Kyiv, October 20, 2016. Baikivtsi community, Ternopil region, united 5 separate village councils. The merger was motivated by the new powers provided by the law. However, the newly formed community is fully aware of the responsibility that arises along with a powerful resource given to the local government. This was stated by Anatoliy Kulyk, head of Baikivtsi community, Ternopil region, at a briefing held at Ukraine Crisis Media Center in the framework of UCMC initiative “Communities spokesperson”. “My colleagues and I read the law and saw a motivation what we can get when we start to unite. Those who oppose it usually see no need to read it,” he said.
Where does the money come from?
According to Anatoliy Kulyk, now investors have come to the community, the village has a powerful enterprise «Sumitomo Electric BordNetze», which produces on-board systems for Volkswagen cars. “This plant is built completely by foreign funds. It created 2,500 jobs and has plans to expand,” he noted. According to the calculations of the community, the local budget will get 50 million UAH from the enterprise this year. “On calculating the jobs and salaries, and the fact that 60% of personal income tax will remain in the local community, we realized that it is big money, which can help to develop not only our own locality but also the areas that will join us. Now we can also decide where to send the money,” explained Mr. Kulyk.
They also set up a registration center. With the adoption of the necessary legislation in October this year, all proceeds from the center’s activity will go to the local budget. This is about a million hryvnias per year.
Baikivtsi community also changed the regulatory monetary land valuation. For this purpose, they developed and approved a master plan, changed the boundaries of the village – entered the entire territory of the village council. “Over one year we got 1.5 million hryvnias from 200,000 hryvnias for payment for land. And we reduced rental rates,” stressed Mr. Kulyk.
Dispelling the myths
Opponents of united communities expressed concern that such a merger may lead to closing schools and health posts in villages and will make people go to another locality for certificates. Anatoliy Kulyk says that, on the contrary, medicine, education and culture are developing in the community. Services are provided in a convenient way. “We agreed that there is no need to go to the center for certificates, they can be given on the ground. Both the village head and a representative of the organization department have seals and give help on the ground,” explained Mr. Kulyk.
According to Volodymyr Gul, acting prefect of villages Lozove and Kurnyky, which have also been included in Baikivtsi community, but have not become its center, his villages have received about 1 million hryvnias. The money has been spent on the major repairs of a house of culture, improvement, street lighting and purchase of the latest science classroom for school. “To say nothing of the roads, which were not repaired for 20 or even 30 years. And now it takes 5-10 minutes to get from one village to another,” he informed.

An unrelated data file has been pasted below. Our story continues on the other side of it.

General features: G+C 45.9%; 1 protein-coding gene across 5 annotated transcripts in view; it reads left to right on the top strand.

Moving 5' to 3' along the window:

Funds from the budget of communities are also spent on the maintenance of health infrastructure. According to Anatoliy Kulyk, each village has a medical and obstetric centre fully equipped with essential drugs and medical apparatuses. One of the villages has an outpatient medical room where, among all the necessary equipment, there is a clinical chemistry analyzer. There are also family physicians in the community. “All these services are free of charge. […] This year we have decided to purchase medical services of the secondary level. We are ready to pay for them not only in terms of subventions from the state, but also from our budget. We have signed an agreement with the hospital in Ternopil. Now our people do not need to purchase medical supplies for their treatment to be initiated. We are keeping the individual records of people receiving services there, and upon completion of services we pay,” noted Anatoliy Kulyk.
According to the head of Baikivtsi community, funds from the plant operation and other sources of the budget are planned to be primarily allocated for development of distant villages. Among the priorities are roads, health services, education and culture. 4.5 million hryvnias have been received from the central budget for the infrastructure development. Now a power transmission line is under construction, and one of the schools has been heat insulated.
Mr. Kulyk believes that it is necessary to cancel the moratorium on land sales. “People have parcels of land in shares, but they are not their owners. They are used by the large landowners. They come into the community investing absolutely nothing in the infrastructure. People receive only 3-5%, which is not the profit they should receive from the land rent. In fact, a land parcel owner is not its owner, if he cannot dispose of it at his discretion,” he believes.
The head of Baikivtsi community believes that the legislator does not keep up with the development of communities and often forces them to go a roundabout way: to make the master plan and to change the boundaries of settlements to somehow realize their right to dispose of their own land.
Another problem is the unstable legal framework. The draft laws are being introduced that propose to shift an additional financial burden to communities. “We need to know where we stand. We have agreed to observe the rules of the game, and they must be stable. In my opinion, it is not fair when additional charges are planned for us. The laws must be stable,” believes Mr. Kulyk.